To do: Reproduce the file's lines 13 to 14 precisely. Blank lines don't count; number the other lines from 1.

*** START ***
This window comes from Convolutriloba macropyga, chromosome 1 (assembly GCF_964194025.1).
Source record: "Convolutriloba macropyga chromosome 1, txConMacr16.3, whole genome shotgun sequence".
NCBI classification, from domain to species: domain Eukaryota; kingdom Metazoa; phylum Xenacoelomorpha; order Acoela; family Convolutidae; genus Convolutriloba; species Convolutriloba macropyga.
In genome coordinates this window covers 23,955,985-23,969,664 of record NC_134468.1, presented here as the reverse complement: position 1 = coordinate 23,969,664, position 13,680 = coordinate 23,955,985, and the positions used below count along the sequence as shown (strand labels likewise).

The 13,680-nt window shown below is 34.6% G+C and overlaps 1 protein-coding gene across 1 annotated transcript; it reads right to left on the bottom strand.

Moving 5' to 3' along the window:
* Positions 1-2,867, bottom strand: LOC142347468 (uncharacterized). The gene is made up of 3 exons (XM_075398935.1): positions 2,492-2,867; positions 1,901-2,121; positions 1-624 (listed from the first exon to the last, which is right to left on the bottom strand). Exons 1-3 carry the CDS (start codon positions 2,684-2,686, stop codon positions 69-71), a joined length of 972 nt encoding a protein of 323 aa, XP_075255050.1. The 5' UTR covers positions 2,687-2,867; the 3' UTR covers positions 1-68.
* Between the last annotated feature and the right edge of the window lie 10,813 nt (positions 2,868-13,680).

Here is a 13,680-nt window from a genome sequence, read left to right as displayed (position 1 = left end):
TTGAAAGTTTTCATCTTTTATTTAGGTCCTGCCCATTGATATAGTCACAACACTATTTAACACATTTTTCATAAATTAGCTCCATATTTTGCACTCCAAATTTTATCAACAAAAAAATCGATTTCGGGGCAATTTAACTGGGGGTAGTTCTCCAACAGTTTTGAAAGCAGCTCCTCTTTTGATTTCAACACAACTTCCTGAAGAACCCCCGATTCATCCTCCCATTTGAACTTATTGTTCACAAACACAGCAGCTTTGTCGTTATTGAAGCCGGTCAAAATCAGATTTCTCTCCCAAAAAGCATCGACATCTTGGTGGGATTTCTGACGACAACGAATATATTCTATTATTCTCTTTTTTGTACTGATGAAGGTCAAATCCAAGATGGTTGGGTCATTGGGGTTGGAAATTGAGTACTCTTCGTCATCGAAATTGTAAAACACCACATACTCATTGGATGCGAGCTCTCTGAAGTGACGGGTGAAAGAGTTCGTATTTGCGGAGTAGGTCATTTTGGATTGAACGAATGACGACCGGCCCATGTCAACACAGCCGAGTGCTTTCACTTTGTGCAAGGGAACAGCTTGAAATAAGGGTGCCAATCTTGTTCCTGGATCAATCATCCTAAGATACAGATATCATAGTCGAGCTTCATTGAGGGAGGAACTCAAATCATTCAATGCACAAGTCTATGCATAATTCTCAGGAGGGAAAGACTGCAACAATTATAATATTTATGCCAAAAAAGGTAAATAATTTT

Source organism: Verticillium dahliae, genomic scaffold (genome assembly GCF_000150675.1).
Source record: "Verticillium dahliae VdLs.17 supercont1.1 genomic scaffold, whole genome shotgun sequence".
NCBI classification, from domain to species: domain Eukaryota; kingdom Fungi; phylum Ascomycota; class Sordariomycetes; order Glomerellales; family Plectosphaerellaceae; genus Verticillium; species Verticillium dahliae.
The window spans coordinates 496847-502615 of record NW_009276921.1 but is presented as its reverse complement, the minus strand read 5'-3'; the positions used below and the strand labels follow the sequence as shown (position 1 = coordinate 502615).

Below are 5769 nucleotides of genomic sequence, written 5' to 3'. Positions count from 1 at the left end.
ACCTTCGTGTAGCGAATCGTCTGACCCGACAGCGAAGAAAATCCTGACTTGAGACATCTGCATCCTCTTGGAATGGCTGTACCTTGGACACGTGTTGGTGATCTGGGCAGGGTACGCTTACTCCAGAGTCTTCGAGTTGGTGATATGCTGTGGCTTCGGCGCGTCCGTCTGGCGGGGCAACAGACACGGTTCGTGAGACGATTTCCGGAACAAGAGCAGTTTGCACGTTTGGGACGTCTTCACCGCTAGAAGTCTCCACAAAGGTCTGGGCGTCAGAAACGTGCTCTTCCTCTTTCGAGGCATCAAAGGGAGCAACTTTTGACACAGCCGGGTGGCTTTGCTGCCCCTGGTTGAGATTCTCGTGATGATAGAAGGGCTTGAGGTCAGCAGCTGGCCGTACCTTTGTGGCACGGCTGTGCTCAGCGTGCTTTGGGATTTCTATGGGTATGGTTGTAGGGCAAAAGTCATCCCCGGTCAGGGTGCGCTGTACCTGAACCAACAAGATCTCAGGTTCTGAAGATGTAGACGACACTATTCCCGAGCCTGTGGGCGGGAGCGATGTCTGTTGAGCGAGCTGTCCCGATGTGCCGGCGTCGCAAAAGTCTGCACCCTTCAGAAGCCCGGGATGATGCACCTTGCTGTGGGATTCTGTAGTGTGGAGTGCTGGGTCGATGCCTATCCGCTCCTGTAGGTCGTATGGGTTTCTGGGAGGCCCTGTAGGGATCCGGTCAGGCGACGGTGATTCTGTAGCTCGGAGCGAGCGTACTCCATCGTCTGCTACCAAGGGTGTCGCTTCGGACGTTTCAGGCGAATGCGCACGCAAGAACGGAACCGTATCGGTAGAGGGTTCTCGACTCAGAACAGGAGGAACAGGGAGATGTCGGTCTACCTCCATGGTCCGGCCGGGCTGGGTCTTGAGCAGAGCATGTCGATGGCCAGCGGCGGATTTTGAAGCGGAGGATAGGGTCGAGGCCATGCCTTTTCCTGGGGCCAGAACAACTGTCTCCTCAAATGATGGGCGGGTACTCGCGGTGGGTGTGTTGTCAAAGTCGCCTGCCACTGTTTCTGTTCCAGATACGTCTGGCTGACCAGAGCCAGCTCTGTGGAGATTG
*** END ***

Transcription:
NCBI classification, from domain to species: domain Eukaryota; kingdom Fungi; phylum Ascomycota; class Sordariomycetes; order Glomerellales; family Plectosphaerellaceae; genus Verticillium; species Verticillium dahliae.
The window spans coordinates 496847-502615 of record NW_009276921.1 but is presented as its reverse complement, the minus strand read 5'-3'; the positions used below and the strand labels follow the sequence as shown (position 1 = coordinate 502615).